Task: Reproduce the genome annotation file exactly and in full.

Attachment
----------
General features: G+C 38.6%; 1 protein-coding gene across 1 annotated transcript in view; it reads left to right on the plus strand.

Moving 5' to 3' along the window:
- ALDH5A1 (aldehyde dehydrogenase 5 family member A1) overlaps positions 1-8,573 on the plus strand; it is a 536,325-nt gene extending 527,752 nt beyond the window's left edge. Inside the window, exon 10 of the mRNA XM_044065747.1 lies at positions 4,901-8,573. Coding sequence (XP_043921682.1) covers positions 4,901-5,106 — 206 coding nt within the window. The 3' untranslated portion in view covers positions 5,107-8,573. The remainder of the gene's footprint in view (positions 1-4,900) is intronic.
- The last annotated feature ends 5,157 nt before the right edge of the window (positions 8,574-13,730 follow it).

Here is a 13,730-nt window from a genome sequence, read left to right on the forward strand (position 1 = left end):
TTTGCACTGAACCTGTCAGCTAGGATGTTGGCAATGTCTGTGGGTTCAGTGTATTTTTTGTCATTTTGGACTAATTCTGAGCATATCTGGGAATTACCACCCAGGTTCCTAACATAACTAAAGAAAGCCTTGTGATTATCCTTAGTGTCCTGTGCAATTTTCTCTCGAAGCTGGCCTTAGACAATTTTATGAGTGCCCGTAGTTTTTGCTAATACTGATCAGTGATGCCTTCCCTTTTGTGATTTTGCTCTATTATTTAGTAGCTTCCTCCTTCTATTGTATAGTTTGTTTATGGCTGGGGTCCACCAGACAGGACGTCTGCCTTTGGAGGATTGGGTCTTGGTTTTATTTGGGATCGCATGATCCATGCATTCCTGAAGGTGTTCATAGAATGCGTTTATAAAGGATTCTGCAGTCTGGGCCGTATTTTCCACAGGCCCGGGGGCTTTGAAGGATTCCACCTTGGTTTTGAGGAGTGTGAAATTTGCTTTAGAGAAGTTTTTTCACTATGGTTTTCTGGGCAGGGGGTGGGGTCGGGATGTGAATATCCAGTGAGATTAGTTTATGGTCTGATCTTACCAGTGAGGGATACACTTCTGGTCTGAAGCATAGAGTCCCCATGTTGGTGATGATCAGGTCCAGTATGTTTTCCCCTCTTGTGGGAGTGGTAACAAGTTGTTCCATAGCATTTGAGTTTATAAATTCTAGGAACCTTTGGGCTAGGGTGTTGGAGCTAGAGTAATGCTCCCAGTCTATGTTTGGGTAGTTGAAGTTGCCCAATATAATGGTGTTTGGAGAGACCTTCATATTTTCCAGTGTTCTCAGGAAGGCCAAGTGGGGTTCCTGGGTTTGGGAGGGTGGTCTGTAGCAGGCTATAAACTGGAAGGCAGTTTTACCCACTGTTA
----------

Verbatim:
General features: G+C 38.6%; 1 protein-coding gene across 1 annotated transcript in view; it reads left to right on the plus strand.

Moving 5' to 3' along the window:
- ALDH5A1 (aldehyde dehydrogenase 5 family member A1) overlaps positions 1-8,573 on the plus strand; it is a 536,325-nt gene extending 527,752 nt beyond the window's left edge. Inside the window, exon 10 of the mRNA XM_044065747.1 lies at positions 4,901-8,573. Coding sequence (XP_043921682.1) covers positions 4,901-5,106 — 206 coding nt within the window. The 3' untranslated portion in view covers positions 5,107-8,573. The remainder of the gene's footprint in view (positions 1-4,900) is intronic.
- The last annotated feature ends 5,157 nt before the right edge of the window (positions 8,574-13,730 follow it).

Here is a 13,730-nt window from a genome sequence, read left to right on the forward strand (position 1 = left end):
TTTGCACTGAACCTGTCAGCTAGGATGTTGGCAATGTCTGTGGGTTCAGTGTATTTTTTGTCATTTTGGACTAATTCTGAGCATATCTGGGAATTACCACCCAGGTTCCTAACATAACTAAAGAAAGCCTTGTGATTATCCTTAGTGTCCTGTGCAATTTTCTCTCGAAGCTGGCCTTAGACAATTTTATGAGTGCCCGTAGTTTTTGCTAATACTGATCAGTGATGCCTTCCCTTTTGTGATTTTGCTCTATTATTTAGTAGCTTCCTCCTTCTATTGTATAGTTTGTTTATGGCTGGGGTCCACCAGACAGGACGTCTGCCTTTGGAGGATTGGGTCTTGGTTTTATTTGGGATCGCATGATCCATGCATTCCTGAAGGTGTTCATAGAATGCGTTTATAAAGGATTCTGCAGTCTGGGCCGTATTTTCCACAGGCCCGGGGGCTTTGAAGGATTCCACCTTGGTTTTGAGGAGTGTGAAATTTGCTTTAGAGAAGTTTTTTCACTATGGTTTTCTGGGCAGGGGGTGGGGTCGGGATGTGAATATCCAGTGAGATTAGTTTATGGTCTGATCTTACCAGTGAGGGATACACTTCTGGTCTGAAGCATAGAGTCCCCATGTTGGTGATGATCAGGTCCAGTATGTTTTCCCCTCTTGTGGGAGTGGTAACAAGTTGTTCCATAGCATTTGAGTTTATAAATTCTAGGAACCTTTGGGCTAGGGTGTTGGAGCTAGAGTAATGCTCCCAGTCTATGTTTGGGTAGTTGAAGTTGCCCAATATAATGGTGTTTGGAGAGACCTTCATATTTTCCAGTGTTCTCAGGAAGGCCAAGTGGGGTTCCTGGGTTTGGGAGGGTGGTCTGTAGCAGGCTATAAACTGGAAGGCAGTTTTACCCACTGTTA